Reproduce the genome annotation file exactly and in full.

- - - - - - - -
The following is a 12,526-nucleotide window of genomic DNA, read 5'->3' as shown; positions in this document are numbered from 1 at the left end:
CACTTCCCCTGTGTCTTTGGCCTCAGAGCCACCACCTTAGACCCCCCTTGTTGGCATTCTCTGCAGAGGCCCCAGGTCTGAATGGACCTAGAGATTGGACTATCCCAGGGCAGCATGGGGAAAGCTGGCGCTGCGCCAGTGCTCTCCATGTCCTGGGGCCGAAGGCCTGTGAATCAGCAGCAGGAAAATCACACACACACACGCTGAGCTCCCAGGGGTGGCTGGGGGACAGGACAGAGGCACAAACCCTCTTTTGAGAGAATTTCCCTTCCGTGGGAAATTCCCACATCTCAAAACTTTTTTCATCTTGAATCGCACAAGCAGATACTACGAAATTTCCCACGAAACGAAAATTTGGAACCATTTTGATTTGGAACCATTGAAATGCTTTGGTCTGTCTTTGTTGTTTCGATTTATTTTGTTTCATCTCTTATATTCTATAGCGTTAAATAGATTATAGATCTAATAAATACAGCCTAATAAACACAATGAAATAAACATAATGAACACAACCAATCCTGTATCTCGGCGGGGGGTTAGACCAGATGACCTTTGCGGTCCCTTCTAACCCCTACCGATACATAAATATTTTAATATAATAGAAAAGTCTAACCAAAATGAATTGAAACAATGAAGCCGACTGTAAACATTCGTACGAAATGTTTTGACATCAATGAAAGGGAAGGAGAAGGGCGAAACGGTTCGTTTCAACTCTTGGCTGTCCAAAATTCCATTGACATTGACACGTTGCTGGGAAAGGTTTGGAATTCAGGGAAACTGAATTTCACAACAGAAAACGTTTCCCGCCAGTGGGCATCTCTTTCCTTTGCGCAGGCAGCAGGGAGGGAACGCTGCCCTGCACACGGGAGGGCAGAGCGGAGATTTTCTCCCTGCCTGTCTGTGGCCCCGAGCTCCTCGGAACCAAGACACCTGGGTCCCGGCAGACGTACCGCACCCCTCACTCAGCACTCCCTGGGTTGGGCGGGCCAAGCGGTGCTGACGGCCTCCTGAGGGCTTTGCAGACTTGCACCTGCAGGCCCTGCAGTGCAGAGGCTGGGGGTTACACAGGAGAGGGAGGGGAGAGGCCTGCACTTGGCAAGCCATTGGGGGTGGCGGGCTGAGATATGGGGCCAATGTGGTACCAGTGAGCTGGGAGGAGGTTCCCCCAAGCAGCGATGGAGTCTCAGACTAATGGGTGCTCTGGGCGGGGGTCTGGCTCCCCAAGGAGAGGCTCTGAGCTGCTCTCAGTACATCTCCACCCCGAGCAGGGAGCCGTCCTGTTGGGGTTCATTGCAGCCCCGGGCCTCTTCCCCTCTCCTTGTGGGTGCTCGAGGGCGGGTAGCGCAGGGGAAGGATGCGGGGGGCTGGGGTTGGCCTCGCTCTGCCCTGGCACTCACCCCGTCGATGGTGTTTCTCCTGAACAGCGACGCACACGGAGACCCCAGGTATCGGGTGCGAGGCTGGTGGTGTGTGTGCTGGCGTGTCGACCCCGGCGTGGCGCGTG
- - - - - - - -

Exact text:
The following is a 12,526-nucleotide window of genomic DNA, read 5'->3' as shown; positions in this document are numbered from 1 at the left end:
CACTTCCCCTGTGTCTTTGGCCTCAGAGCCACCACCTTAGACCCCCCTTGTTGGCATTCTCTGCAGAGGCCCCAGGTCTGAATGGACCTAGAGATTGGACTATCCCAGGGCAGCATGGGGAAAGCTGGCGCTGCGCCAGTGCTCTCCATGTCCTGGGGCCGAAGGCCTGTGAATCAGCAGCAGGAAAATCACACACACACACGCTGAGCTCCCAGGGGTGGCTGGGGGACAGGACAGAGGCACAAACCCTCTTTTGAGAGAATTTCCCTTCCGTGGGAAATTCCCACATCTCAAAACTTTTTTCATCTTGAATCGCACAAGCAGATACTACGAAATTTCCCACGAAACGAAAATTTGGAACCATTTTGATTTGGAACCATTGAAATGCTTTGGTCTGTCTTTGTTGTTTCGATTTATTTTGTTTCATCTCTTATATTCTATAGCGTTAAATAGATTATAGATCTAATAAATACAGCCTAATAAACACAATGAAATAAACATAATGAACACAACCAATCCTGTATCTCGGCGGGGGGTTAGACCAGATGACCTTTGCGGTCCCTTCTAACCCCTACCGATACATAAATATTTTAATATAATAGAAAAGTCTAACCAAAATGAATTGAAACAATGAAGCCGACTGTAAACATTCGTACGAAATGTTTTGACATCAATGAAAGGGAAGGAGAAGGGCGAAACGGTTCGTTTCAACTCTTGGCTGTCCAAAATTCCATTGACATTGACACGTTGCTGGGAAAGGTTTGGAATTCAGGGAAACTGAATTTCACAACAGAAAACGTTTCCCGCCAGTGGGCATCTCTTTCCTTTGCGCAGGCAGCAGGGAGGGAACGCTGCCCTGCACACGGGAGGGCAGAGCGGAGATTTTCTCCCTGCCTGTCTGTGGCCCCGAGCTCCTCGGAACCAAGACACCTGGGTCCCGGCAGACGTACCGCACCCCTCACTCAGCACTCCCTGGGTTGGGCGGGCCAAGCGGTGCTGACGGCCTCCTGAGGGCTTTGCAGACTTGCACCTGCAGGCCCTGCAGTGCAGAGGCTGGGGGTTACACAGGAGAGGGAGGGGAGAGGCCTGCACTTGGCAAGCCATTGGGGGTGGCGGGCTGAGATATGGGGCCAATGTGGTACCAGTGAGCTGGGAGGAGGTTCCCCCAAGCAGCGATGGAGTCTCAGACTAATGGGTGCTCTGGGCGGGGGTCTGGCTCCCCAAGGAGAGGCTCTGAGCTGCTCTCAGTACATCTCCACCCCGAGCAGGGAGCCGTCCTGTTGGGGTTCATTGCAGCCCCGGGCCTCTTCCCCTCTCCTTGTGGGTGCTCGAGGGCGGGTAGCGCAGGGGAAGGATGCGGGGGGCTGGGGTTGGCCTCGCTCTGCCCTGGCACTCACCCCGTCGATGGTGTTTCTCCTGAACAGCGACGCACACGGAGACCCCAGGTATCGGGTGCGAGGCTGGTGGTGTGTGTGCTGGCGTGTCGACCCCGGCGTGGCGCGTG